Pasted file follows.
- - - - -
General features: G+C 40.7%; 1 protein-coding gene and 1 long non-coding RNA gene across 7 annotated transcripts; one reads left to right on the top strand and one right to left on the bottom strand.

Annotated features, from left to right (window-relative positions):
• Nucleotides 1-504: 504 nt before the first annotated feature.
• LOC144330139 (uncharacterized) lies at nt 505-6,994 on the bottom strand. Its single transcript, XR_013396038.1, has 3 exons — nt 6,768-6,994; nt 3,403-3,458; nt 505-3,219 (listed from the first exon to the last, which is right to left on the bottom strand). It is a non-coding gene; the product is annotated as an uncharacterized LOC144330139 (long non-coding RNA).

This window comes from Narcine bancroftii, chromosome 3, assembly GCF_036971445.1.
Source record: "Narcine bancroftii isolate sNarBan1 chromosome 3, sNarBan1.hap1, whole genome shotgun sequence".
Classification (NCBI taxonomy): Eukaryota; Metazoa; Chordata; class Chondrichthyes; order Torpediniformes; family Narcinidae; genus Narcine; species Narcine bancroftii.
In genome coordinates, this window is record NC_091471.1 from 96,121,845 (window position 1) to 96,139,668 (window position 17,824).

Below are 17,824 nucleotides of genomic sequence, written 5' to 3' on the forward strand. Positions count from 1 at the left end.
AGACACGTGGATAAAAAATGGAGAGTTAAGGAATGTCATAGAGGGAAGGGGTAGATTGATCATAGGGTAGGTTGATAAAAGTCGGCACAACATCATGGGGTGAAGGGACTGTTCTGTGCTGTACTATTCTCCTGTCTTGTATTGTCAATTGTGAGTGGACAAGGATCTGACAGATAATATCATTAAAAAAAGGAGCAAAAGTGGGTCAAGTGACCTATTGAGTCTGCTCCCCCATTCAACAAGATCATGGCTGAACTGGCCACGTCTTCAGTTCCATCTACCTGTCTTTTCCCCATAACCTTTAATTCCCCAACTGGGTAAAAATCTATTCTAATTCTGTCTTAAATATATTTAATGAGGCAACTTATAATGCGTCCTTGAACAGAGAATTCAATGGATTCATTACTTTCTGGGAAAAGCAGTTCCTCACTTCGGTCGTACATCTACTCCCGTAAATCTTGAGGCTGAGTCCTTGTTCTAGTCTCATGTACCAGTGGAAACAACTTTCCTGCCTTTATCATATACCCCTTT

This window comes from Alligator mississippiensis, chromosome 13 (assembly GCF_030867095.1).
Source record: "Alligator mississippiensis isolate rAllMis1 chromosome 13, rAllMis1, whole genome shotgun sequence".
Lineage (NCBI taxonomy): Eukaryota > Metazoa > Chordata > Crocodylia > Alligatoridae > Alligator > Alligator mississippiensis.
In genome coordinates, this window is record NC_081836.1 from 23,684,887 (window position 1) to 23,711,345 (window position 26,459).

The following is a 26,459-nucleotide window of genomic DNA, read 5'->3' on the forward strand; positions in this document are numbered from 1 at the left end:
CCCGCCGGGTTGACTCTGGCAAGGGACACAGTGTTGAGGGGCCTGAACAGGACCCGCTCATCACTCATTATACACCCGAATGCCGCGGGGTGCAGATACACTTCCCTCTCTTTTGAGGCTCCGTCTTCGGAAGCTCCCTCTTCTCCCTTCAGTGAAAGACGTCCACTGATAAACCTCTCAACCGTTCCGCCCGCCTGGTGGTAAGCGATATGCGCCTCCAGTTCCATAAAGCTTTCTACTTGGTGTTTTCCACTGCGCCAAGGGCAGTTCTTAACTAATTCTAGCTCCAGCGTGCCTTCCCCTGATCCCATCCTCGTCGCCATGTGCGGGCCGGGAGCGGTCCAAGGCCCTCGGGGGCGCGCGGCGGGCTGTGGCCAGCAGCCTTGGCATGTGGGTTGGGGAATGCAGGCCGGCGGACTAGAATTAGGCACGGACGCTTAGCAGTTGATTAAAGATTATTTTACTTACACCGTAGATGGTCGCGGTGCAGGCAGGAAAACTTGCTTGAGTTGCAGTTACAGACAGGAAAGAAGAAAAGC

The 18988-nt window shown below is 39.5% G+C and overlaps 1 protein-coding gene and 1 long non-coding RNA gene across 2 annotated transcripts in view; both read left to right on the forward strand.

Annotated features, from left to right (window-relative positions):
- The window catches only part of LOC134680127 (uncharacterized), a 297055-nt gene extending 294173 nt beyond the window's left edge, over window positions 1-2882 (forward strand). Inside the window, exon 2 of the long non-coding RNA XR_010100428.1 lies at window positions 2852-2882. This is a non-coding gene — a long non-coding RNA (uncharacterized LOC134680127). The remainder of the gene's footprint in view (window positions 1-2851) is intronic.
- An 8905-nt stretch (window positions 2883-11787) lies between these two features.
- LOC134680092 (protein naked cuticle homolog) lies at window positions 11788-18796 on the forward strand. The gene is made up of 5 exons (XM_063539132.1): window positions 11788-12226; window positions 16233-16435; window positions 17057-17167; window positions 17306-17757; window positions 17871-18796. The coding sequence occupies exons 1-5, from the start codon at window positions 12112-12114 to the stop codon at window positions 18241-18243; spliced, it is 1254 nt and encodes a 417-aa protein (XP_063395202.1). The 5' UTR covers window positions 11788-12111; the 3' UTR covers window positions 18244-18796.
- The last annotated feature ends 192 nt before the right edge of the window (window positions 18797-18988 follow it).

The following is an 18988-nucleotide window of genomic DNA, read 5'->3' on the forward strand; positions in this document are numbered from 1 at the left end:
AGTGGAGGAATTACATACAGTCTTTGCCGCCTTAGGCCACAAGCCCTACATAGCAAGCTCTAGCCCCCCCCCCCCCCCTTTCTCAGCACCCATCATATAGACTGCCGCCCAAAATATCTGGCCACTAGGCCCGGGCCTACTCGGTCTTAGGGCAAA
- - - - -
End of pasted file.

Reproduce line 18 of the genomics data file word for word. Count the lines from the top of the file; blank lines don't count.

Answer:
Annotated features, from left to right (window-relative positions):